Calls for lower taxes on healthy food

Reducing taxes on healthy foods, such as fruits and vegetables, and ensuring compliance with food supply rules in schools are some of the priorities highlighted in a new report.

The document, which reviewed the performance of government policies related to healthy eating, also recommends expanding the plan to reformulate food products, including catering.

According to the report, released by the Directorate-General for Health (DGS), to ensure the application of existing guidelines for food supply in schools, a model should be defined that includes more supervision.

The authors of the paper also recommend the definition of a nutrient profile model to serve as a basis for implementing measures to promote a healthy nutritional environment and propose a change to the VAT code.

The intention is “to include, in addition to the essentiality criterion, other criteria(s) for the allocation of VAT rates that consider the nutritional profile of foods and/or their framework in the context of a healthy diet”.

Incorporating the Healthy Eating Program into the core primary health care portfolio and defining indicators to regularly monitor food consumption, nutritional status and health outcomes related to diet and nutrition.

Specialists also suggest improving the nutrition and public health workforce, adjusting the ratio of nutritionists in primary care, and integrating at least one of these professionals into each public health unit at the primary health care level.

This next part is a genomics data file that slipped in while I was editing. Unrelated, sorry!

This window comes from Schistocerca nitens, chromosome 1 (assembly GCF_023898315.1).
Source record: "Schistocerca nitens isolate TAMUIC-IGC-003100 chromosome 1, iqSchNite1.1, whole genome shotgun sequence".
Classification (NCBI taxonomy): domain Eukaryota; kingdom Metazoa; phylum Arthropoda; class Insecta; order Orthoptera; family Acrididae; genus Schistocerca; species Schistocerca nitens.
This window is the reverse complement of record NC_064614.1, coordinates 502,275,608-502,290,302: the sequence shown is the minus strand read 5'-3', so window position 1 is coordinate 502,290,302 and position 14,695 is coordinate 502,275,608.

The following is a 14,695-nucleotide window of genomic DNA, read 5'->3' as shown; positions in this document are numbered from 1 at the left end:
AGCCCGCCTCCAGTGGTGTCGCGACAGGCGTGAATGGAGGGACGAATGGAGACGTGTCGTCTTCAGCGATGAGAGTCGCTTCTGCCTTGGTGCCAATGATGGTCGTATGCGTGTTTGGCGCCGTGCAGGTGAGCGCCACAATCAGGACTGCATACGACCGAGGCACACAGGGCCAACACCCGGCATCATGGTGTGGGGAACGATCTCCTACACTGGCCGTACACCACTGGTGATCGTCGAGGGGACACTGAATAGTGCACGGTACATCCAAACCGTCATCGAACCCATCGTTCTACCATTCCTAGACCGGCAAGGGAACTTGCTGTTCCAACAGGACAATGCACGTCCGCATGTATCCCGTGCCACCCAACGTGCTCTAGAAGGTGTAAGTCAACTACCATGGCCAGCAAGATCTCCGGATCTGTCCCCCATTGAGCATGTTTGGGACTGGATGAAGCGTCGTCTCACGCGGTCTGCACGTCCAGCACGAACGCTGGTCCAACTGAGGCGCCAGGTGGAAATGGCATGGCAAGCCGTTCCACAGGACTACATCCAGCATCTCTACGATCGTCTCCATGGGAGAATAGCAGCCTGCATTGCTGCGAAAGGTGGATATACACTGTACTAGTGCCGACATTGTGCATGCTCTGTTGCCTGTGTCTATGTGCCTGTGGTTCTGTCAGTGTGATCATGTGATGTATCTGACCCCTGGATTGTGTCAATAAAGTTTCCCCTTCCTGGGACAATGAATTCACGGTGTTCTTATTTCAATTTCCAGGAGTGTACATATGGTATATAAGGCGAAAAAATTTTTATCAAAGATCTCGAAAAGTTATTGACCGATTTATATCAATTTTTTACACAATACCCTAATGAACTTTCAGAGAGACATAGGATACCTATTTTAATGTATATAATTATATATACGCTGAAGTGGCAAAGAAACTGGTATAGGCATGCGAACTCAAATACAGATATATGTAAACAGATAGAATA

Another recommendation is to include the most vulnerable population groups, ie the elderly, pregnant women, children, young people and ethnic minorities, as priority action groups in national programs in the field of nutrition and healthy nutrition.

The paper recalls that inadequate nutrition is one of the leading preventable causes of chronic non-communicable diseases, namely obesity, oncological diseases, cerebrovascular disease and type 2 diabetes mellitus, and underlines that the latest data from the Global Burden Disease, 2019, show that “in Portugal, inadequate eating habits are among the five risk factors that most determine the loss of healthy life years and death”.

“Given the weight that dietary risk factors have on the disease burden in Portugal, similar to what has been seen in other European countries, the implementation of measures that promote healthy eating is required, namely measures aimed at creating healthy food environments.” experts write.

They emphasize that Portugal has tried to respond and followed international recommendations, by applying “a wide range of measures aimed at creating healthy food environments”, citing as an example the excise tax on sugary drinks, legislation introducing restrictions for food advertising aimed at children and the regulation of food supplies in various public areas (e.g. educational institutions and the National Health Service).

More than half of the Portuguese population (56%) does not meet the World Health Organization (WHO) recommendation to consume more than 400 g/day of fruits and vegetables, according to data from the latest National Food and Physical Activity Survey (2015- ). 2016).

Data from the latest National Health Survey (2019), released by the National Statistics Institute (INE), shows that 53.6% of the Portuguese adult population is overweight (pre-obesity or obese), and obesity affects 1.5 million people (16.9%).


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